Dec 11, 11 at 4:20 pm

    I was shocked when I read the Article about the death of Ali Siraj; Ali was a geat man. I met Ali in the Sudan 1979, I rember he came to the Sudan with Mr. Teha Abdi. As It mentionded in the Article, we, all the Oromo community in the sudan were very close and we helped each other very well than any community who resided in the sudan during those days.
    I didn’t hear Ali’s death, When read this Articl, I was shocked, I cried, Ali was a wonderful Oromo.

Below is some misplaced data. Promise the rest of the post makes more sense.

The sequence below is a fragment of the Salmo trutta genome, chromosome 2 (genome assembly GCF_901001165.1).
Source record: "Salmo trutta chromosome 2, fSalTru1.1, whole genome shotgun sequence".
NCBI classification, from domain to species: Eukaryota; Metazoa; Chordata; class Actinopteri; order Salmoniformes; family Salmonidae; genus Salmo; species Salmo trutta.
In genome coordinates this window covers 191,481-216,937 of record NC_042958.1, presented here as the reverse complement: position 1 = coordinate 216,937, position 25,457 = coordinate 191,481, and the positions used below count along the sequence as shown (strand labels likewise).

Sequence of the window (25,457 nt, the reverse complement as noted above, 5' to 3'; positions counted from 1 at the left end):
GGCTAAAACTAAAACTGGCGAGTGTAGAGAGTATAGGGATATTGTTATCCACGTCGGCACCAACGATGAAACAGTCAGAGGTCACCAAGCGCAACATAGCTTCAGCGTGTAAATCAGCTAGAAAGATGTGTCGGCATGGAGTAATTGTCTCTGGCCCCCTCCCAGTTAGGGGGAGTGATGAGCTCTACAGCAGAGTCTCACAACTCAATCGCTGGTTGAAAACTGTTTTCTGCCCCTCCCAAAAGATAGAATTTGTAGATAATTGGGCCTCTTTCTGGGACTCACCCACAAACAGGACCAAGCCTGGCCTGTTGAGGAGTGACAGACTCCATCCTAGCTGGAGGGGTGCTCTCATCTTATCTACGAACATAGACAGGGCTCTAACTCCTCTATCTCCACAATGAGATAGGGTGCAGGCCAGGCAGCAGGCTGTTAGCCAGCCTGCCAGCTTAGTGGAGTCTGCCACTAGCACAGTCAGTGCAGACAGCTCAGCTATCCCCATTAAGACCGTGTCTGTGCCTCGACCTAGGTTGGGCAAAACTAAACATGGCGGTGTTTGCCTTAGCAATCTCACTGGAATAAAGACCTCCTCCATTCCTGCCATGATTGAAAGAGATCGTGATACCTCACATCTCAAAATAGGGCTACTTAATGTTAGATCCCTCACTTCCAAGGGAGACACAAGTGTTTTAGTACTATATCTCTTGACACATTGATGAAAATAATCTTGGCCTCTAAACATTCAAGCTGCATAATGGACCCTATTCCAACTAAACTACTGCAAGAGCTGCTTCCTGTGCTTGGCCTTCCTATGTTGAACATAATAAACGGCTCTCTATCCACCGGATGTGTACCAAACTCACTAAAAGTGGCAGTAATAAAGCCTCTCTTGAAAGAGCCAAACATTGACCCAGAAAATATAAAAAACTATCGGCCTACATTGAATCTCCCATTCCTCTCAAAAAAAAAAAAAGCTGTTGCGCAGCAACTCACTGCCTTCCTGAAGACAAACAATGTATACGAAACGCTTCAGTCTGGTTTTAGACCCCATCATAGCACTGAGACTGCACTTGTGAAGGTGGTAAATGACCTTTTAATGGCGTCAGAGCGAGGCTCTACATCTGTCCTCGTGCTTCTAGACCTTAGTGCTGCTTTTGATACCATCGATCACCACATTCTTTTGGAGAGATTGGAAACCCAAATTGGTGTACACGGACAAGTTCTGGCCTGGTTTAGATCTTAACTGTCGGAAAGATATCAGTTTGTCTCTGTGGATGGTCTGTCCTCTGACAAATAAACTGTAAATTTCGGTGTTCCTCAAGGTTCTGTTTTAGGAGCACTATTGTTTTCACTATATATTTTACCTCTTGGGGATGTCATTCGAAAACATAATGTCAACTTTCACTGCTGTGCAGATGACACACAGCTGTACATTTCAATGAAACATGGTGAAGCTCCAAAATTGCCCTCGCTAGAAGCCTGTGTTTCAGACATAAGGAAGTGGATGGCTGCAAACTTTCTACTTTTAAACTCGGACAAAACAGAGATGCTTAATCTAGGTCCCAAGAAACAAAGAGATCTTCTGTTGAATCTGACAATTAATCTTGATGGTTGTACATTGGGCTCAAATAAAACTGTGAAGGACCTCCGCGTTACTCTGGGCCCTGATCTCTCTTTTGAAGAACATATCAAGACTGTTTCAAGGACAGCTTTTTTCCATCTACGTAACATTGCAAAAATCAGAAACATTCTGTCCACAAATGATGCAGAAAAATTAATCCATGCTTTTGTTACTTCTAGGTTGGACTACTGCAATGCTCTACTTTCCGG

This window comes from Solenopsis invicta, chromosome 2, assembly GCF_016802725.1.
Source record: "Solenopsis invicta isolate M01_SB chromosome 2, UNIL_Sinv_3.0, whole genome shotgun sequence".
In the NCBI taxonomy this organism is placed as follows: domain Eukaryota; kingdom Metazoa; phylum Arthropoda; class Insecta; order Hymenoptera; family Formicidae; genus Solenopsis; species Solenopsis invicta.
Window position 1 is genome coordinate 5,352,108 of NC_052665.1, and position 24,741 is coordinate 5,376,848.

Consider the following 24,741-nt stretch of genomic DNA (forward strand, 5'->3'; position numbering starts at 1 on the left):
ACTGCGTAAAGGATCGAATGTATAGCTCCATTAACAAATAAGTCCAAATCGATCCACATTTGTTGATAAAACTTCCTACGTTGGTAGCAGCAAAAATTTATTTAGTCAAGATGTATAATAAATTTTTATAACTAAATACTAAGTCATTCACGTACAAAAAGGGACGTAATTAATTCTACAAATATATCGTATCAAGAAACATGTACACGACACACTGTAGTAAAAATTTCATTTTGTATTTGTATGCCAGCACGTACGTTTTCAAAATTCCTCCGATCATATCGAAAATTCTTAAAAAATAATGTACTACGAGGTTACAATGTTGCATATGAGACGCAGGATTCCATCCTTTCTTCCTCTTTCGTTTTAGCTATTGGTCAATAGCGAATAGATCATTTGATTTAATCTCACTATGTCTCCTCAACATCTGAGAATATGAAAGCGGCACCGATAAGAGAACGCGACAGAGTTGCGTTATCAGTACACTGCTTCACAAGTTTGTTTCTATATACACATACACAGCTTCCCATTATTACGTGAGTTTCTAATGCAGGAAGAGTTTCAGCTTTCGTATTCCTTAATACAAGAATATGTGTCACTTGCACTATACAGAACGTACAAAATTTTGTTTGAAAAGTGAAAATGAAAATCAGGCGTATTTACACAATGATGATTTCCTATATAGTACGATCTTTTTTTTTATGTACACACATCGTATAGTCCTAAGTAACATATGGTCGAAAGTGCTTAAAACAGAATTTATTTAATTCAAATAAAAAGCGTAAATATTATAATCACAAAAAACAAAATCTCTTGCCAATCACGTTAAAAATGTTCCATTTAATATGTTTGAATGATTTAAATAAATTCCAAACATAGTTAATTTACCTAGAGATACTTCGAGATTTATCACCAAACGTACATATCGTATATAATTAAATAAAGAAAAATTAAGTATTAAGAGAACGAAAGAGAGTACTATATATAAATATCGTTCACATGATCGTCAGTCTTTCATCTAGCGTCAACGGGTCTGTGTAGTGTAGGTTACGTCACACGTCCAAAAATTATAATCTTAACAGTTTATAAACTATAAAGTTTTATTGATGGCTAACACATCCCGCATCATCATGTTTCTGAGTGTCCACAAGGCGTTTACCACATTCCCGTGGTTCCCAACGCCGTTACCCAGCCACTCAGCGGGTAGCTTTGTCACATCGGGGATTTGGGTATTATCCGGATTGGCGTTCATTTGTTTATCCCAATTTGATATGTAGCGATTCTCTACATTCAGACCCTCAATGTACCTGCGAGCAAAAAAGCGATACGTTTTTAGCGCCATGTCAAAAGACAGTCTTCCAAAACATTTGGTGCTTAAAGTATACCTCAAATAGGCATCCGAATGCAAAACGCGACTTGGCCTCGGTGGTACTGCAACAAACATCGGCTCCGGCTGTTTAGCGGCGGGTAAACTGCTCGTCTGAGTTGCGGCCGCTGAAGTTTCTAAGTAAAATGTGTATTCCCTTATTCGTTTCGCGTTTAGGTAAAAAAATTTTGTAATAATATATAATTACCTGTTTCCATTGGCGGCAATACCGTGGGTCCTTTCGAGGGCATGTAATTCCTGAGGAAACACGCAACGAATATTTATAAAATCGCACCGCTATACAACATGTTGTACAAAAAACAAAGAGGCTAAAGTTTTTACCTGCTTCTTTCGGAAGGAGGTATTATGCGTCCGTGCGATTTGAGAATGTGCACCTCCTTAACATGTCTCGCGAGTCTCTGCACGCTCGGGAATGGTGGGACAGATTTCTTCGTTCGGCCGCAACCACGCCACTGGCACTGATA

I would like to say thank you to the writer of this Article for the Information.
    My condolence to Ali’s Familly.
    Mengesha Abdissa
    From Los angeles, Ca

  2. Berhanu

    Dec 12, 11 at 11:05 am

    Ali was one of a kind that a friend will remember forever. He was not only a coach but a friend & someone to look out for you during a time of need. He is in all of our hearts & always will be.

    Thanks Obbo Yaadasaa for sharing the memory of our dear friend and big brother Ali Siraj.